IFDB page: Desert Heat
Final placement: 28th place (of 53) in the 2000 Interactive Fiction Competition
Playing Desert Heat made me realize something. In the first five years of the IF Competition, I don’t think a single “true” Choose-Your-Own-Adventure style branching narrative has been entered. Sure, we had Human Resources Stories, but despite its title, that game had no story — it was just a weird quiz. We also had Life On Beal Street, but that game didn’t really offer any choices, unless you count “quit” and “don’t quit” as legitimate story branches, which I don’t. So along comes Desert Heat, a true CYOA story, forcing me to decide what I think about such a format for a comp game.
Here’s what I ended up with: I have nothing against CYOA; in fact I like it, and nurture fond childhood memories of CYOA books by the likes of Edward Packard, R.A. Montgomery, and the amusingly pen-named D. Terman [Which turns out not to be a pen name at all. Guy was actually named Douglas Terman. — 2020 Paul]. However, in an interactive fiction competition where its competitors boast full-blown parsers, maps, and the like, it just doesn’t feel very interactive. Desert Heat does an excellent job of presenting its milieu, but I kept wishing for many more choices than the story offers.
Perhaps part of the problem is that the game’s narrative doesn’t actually offer that many real options. Most of the branches aren’t branches at all. Instead, they generally do one of three things: one, they reveal themselves to be dead ends, forcing you back to a previous node; two, they only offer the illusion of choice, because every option leads to the same node; or three, they result in an abrupt ending. Endings are plentiful in Desert Heat, but branches aren’t, and that probably accentuated the feeling of restriction I was already experiencing as a result of dropping from the wide-open ambiance of a text adventure into the more streamlined mode of CYOA. Consequently, I found that I was having less fun with Desert Heat than I had with the good parser games I’ve played so far, though to be fair I did find it more fun than the bad parser games, so format isn’t the only thing at work here.
The other unique thing about DH is its genre. It calls itself “A Romance Of Sorts”, and because I’m not a reader of romances, I couldn’t say how closely it hews to the conventions of that genre. I can say that it was written well, proofread well, and programmed well (though the programming chores are obviously more minimal when it comes to CYOA, and the author apparently had help from Mark Musante’s CYOA library for TADS). The Arabic, desert milieu is one I haven’t seen very often at all in IF (the only other one I can bring to mind is a section of TimeQuest), and it feels fresh and interesting. The characters are believable, the intrigue plausible, and there are even some quite subtle moments of humor. (Read the descriptions closely if you ask one of the characters to dance.)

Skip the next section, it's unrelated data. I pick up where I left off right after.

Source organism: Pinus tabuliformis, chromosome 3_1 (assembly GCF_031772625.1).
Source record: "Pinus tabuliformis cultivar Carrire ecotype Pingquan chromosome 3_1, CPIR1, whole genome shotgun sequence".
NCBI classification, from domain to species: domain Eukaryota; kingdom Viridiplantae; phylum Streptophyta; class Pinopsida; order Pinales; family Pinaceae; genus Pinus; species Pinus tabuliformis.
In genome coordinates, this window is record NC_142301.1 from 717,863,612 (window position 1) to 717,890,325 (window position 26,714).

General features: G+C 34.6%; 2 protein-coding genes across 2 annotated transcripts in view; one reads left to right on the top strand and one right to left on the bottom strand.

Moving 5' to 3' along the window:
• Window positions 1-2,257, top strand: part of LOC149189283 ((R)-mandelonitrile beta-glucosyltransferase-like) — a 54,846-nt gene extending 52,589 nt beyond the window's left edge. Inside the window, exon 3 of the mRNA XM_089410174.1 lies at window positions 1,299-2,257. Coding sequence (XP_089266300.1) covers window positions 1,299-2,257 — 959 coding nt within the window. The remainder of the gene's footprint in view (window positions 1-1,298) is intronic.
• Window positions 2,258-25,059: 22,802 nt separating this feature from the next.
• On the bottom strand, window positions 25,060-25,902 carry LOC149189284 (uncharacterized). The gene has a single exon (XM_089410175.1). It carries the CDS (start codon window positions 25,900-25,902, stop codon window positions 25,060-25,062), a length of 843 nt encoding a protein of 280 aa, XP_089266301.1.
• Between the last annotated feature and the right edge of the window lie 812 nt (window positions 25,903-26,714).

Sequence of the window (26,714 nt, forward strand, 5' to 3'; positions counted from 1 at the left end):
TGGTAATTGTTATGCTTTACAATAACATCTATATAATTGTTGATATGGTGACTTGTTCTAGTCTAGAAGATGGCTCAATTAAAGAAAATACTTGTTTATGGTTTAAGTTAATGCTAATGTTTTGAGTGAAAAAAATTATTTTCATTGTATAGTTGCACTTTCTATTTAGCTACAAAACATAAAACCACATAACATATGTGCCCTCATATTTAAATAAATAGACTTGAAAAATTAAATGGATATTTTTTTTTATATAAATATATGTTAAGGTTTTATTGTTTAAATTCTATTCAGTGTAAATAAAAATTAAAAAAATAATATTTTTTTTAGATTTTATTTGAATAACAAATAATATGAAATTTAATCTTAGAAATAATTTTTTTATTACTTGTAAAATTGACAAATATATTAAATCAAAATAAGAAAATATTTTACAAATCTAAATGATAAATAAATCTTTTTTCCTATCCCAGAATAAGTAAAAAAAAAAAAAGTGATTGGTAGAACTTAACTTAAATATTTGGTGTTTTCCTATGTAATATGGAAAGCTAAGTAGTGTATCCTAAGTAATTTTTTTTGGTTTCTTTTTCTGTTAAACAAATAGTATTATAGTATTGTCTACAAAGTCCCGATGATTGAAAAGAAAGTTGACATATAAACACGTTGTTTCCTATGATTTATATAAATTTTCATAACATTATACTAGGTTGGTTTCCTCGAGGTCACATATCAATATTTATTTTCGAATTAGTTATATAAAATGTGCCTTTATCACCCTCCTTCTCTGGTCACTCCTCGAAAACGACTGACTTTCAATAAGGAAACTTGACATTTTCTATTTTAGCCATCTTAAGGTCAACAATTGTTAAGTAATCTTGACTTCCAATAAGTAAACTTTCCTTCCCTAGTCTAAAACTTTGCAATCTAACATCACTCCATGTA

As the author’s warning suggests, there are some sexual scenes available, and in fact the options to include or exclude these scenes represent some of the most significant choices available in the game. Again, I’m not sure what the conventions of the genre are when it comes to this kind of scene — some of them made me a little queasy, but I only encountered these when I was systematically going through the game looking for text I had missed (the inclusion of “undo” was much appreciated.) They didn’t appear in my first few plays through the game, which probably says something about how I tend to play a character.
In the end, while I appreciated Desert Heat for its experimentation with an untried format for comp games, and while I enjoyed its presentation of an unusual setting, I just couldn’t get very into the story. This is no doubt partly just because romances like this aren’t really my cup of tea — I’d never seek one out for pleasure reading. Also, there are some continuity slips in the game, highlighting the fact that although CYOA takes the burden out of coding, it places much more stringent demands on plotting — characters shouldn’t seem surprised to discover something that was already revealed in a previous node, or by contrast claim knowledge of something that hasn’t been revealed yet in this particular narrative trajectory, and those things sometimes happen in Desert Heat.
In the final analysis, it was probably a combination of factors that made me say, “Nice try, but it didn’t really work for me.” I still think a CYOA could work in the comp, but the lesson of Desert Heat is that such a game would not only have to be well-written and very well-plotted, but also wide enough and with enough available choices to provide a feeling of freedom at least somewhat comparable with parser games.